Don Taylor (1923 - 2016)

 

On February 26, the engineering community lost one of its gentlemen, when Tonkin + Taylor co-founder Don Taylor passed away peacefully at the age of 92.

The Wellingtonian left school to become a cadet engineer on the eve of WWII. Having completed two years at the Department of Public Works, he joined the war effort. His contribution included a 12-month tour of duty for the RNZAF in the Pacific.

After the war, Don studied for a Bachelor of Science and joined the Ministry of Works as a Construction Engineer.  In the early 1950s he packed up and headed off on his OE, incorporating a period of study at London’s prestigious Imperial College.

When he returned to NZ in 1956, Don joined what was then the largest infrastructure project team in NZ’s history. It was while working on the construction of the Auckland Harbour Bridge that he met Ralph Tonkin and a loyal and lifelong friendship began.

It took Ralph several years to persuade Don to forfeit the security of an annual salary and create a specialist geotechnical consultancy. But convince him he did and in 1961, Tonkin + Taylor opened for business.

Ralph’s entrepreneurial skills, coupled with Don’s technical reputation and industry relationships, quickly turned into respectable revenue.

Don became a trusted adviser to the Ministry of Works and was the lead geotechnical specialist on many of the largest infrastructure and economic development projects of the 1960s and 1970s including Think Big.

In the 1980s, Tonkin + Taylor saw opportunity for growth internationally and Don oversaw major engineering projects in Malaysia, Laos and the Middle East. The company’s records of the day include the scoping of a project for Iraq’s then leader, Mr Saddam Hussein.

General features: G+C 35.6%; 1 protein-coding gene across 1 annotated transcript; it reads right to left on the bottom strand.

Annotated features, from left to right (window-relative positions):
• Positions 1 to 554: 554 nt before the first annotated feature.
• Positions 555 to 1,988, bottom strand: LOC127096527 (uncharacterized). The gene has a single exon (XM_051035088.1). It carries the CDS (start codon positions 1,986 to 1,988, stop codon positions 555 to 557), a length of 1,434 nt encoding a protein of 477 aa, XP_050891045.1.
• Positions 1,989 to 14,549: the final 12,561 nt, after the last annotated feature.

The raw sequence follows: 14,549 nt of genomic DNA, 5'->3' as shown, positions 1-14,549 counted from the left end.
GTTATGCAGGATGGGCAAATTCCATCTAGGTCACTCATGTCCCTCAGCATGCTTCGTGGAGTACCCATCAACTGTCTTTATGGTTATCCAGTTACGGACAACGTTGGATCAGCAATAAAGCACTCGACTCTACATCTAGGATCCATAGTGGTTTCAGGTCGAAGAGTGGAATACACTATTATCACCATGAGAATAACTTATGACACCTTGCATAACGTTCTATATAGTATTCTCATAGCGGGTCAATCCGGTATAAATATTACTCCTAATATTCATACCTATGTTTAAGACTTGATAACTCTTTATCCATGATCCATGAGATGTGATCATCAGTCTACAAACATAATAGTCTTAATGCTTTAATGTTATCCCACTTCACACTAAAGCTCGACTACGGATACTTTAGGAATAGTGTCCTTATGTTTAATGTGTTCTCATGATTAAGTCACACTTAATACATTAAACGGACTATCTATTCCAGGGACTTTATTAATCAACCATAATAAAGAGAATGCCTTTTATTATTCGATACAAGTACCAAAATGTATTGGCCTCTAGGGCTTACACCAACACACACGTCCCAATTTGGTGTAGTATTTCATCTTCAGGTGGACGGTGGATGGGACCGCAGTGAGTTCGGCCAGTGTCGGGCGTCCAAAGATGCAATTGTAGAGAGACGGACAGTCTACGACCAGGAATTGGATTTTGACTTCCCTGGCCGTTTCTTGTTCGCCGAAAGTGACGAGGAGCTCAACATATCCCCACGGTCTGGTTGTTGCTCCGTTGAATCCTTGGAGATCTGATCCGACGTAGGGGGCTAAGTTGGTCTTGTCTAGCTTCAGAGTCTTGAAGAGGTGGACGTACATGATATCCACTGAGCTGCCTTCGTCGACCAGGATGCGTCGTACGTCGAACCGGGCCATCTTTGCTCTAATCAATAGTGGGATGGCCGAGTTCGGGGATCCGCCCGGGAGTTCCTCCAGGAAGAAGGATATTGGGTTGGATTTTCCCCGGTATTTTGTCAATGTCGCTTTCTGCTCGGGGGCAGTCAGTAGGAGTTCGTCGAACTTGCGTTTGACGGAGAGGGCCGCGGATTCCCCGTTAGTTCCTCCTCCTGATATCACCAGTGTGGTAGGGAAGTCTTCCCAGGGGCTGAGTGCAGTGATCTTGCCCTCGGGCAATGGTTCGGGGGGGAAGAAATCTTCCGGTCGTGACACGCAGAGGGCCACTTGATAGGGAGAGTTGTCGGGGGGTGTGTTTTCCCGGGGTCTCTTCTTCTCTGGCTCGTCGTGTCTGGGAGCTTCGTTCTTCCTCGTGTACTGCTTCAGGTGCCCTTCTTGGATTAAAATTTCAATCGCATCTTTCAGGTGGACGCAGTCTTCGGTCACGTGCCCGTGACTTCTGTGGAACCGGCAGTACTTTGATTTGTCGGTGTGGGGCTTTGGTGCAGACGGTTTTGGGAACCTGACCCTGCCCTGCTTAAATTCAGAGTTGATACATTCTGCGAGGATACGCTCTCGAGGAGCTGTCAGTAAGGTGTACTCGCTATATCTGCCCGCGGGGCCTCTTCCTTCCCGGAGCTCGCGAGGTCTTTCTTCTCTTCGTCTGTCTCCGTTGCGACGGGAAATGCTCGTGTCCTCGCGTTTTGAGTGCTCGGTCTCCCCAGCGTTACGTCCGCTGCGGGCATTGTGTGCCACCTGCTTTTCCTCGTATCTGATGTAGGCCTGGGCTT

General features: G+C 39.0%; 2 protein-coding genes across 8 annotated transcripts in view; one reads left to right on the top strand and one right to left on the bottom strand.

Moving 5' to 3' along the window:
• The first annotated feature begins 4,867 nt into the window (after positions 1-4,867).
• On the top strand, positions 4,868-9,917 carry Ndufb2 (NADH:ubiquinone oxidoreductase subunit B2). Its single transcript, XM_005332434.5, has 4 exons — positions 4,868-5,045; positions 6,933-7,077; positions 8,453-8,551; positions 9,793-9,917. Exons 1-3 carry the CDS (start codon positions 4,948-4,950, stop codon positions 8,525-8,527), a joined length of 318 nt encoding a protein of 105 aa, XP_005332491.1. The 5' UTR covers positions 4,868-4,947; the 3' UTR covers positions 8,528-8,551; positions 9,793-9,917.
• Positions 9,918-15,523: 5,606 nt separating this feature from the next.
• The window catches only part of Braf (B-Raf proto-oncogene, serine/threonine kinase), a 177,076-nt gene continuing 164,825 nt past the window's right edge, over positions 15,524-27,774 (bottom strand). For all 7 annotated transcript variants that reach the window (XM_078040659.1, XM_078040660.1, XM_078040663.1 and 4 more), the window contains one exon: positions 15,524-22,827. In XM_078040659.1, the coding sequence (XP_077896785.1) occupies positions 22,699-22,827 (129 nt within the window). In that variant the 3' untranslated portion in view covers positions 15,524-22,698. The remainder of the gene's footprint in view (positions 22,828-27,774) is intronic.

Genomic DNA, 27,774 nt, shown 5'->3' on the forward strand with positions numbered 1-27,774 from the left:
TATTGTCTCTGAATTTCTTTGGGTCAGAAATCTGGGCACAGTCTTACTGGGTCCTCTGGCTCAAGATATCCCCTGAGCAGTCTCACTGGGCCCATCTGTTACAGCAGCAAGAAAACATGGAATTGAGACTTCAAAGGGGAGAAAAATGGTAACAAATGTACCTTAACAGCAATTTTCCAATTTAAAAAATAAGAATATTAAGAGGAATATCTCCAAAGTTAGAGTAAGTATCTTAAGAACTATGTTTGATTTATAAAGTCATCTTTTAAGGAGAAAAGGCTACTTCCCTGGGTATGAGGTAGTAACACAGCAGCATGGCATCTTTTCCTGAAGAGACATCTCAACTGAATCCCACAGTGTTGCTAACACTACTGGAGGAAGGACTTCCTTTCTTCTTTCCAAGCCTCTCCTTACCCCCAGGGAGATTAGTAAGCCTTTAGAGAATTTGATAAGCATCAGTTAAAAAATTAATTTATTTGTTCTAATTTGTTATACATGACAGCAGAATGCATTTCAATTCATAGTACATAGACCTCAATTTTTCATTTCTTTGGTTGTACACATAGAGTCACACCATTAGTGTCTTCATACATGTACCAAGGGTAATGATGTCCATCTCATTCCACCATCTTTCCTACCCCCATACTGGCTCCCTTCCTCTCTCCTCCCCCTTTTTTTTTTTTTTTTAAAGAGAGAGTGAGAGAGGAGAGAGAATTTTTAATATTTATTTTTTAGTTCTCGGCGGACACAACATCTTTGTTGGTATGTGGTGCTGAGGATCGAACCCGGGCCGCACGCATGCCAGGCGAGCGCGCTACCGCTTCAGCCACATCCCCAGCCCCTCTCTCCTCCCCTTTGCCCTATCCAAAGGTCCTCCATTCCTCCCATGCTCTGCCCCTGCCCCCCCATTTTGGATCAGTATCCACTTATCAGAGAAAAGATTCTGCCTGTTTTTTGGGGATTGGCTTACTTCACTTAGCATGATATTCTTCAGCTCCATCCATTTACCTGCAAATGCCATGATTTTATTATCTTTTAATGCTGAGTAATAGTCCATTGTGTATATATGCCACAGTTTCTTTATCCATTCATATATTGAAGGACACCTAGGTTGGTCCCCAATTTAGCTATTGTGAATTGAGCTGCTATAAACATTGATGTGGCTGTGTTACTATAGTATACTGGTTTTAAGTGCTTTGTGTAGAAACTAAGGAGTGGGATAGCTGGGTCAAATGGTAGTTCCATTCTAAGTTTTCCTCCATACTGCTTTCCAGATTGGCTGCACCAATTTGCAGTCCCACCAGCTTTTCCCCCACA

Following Ralph Tonkin’s death in 1985, Don led the company on his own through until his retirement in 1988.

In an interview conducted for Tonkin + Taylor’s legacy archive, he was asked about his engineering qualifications. His reply was characteristically simple: “I was a practising engineer”.  For Don Taylor, knowledge was something to be applied. Qualifications, no matter how considerable, served little purpose as an abbreviation on a business card.

The key to a successful consultancy, he believed, lay in two things: “You need to understand your client and what they need and you have to work alongside people you can relate to”.

Terry Kayes, who replaced Don as Managing Director of Tonkin + Taylor in 1988 described him as the consummate professional, saying: “He left a legacy of the insistence of professional standards, of pride in one’s work and doing the right thing”.

Managing Director Doug Johnson paid tribute to the enduring values-based culture that Don was instrumental in creating: “Tonkin + Taylor was founded on inspiring leaders working collaboratively together.  We will honour his memory by dedicating ourselves to continuing the work he loved so much”.

Don Taylor was a Member of the Institution of Civil Engineers, a Fellow of the Institute of Professional Engineers of NZ, Chairman of NZ Geotechnical Society, Chairman of the Association of Consulting Engineers of NZ, on the board of Consulting Engineers Advancement Society and on the committee of Engineers for Social Responsibility.

He was a Docent (voluntary guide) at the Auckland City Art Gallery and became an accomplished artist during his retirement.

Don and Christine Taylor had three sons.